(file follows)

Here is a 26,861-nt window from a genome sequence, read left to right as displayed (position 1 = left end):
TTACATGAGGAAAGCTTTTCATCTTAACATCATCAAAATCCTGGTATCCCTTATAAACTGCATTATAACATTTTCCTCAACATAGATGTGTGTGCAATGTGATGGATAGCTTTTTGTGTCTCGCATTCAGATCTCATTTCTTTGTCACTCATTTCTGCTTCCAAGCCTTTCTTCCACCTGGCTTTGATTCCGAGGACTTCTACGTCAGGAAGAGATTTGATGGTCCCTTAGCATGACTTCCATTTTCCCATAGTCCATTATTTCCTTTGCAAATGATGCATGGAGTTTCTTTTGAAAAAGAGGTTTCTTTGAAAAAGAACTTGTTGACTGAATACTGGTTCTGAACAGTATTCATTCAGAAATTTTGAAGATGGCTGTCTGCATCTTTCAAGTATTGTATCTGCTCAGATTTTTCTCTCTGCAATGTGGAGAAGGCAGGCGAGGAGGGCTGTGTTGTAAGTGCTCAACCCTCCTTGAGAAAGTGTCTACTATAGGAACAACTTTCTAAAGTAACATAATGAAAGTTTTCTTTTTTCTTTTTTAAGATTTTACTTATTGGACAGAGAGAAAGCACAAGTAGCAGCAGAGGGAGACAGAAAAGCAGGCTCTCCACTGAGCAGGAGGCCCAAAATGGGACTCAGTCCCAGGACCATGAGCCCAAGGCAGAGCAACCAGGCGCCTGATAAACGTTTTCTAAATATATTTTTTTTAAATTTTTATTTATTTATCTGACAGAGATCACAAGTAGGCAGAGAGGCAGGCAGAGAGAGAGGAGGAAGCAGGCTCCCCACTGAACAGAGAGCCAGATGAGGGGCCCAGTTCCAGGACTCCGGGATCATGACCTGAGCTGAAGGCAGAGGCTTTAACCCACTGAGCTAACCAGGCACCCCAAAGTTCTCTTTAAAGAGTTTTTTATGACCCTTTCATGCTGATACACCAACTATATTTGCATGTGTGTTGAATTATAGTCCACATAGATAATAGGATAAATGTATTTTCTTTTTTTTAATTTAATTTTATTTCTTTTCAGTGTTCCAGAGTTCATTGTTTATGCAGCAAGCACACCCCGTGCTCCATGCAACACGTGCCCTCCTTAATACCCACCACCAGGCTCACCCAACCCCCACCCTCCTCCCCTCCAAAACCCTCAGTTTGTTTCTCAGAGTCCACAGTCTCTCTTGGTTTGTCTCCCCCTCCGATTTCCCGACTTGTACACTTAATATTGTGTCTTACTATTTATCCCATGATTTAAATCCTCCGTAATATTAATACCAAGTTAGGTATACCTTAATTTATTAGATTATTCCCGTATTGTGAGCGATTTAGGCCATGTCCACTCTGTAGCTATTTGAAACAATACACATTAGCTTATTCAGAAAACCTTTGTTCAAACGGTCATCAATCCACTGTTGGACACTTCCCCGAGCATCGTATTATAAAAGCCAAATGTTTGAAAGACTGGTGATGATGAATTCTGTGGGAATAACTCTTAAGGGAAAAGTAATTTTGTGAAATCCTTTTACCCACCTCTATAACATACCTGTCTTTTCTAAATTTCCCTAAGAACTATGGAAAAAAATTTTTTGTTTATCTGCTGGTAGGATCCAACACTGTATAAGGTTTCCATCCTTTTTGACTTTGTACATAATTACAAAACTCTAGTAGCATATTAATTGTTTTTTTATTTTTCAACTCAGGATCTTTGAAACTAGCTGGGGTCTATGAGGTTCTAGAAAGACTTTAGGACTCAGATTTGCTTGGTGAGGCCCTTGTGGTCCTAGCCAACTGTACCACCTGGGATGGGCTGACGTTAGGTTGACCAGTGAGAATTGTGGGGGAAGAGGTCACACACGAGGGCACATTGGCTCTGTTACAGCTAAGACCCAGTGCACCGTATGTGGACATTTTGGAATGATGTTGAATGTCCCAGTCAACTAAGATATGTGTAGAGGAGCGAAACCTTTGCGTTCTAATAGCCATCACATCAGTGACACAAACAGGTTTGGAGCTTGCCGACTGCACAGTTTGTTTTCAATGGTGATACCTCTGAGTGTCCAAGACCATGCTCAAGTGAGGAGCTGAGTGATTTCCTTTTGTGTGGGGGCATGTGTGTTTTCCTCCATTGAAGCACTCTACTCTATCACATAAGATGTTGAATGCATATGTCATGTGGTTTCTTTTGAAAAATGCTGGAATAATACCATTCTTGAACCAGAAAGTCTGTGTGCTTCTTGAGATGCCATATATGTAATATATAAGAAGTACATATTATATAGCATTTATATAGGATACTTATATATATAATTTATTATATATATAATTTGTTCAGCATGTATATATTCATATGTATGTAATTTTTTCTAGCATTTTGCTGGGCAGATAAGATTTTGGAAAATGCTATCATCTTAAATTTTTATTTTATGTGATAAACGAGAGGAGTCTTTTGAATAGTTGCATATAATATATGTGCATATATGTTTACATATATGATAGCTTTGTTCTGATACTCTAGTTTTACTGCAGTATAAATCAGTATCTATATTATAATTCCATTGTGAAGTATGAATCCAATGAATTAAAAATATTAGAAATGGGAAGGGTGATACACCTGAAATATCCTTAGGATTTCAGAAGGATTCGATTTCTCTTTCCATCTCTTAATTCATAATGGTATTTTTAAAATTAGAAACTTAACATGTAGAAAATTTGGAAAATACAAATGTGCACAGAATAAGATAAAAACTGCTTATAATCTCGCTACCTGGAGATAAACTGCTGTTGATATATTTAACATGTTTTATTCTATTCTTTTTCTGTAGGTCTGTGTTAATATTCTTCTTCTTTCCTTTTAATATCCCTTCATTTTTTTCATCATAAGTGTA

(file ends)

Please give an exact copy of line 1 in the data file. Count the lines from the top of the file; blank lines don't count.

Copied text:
Here is a 26,861-nt window from a genome sequence, read left to right as displayed (position 1 = left end):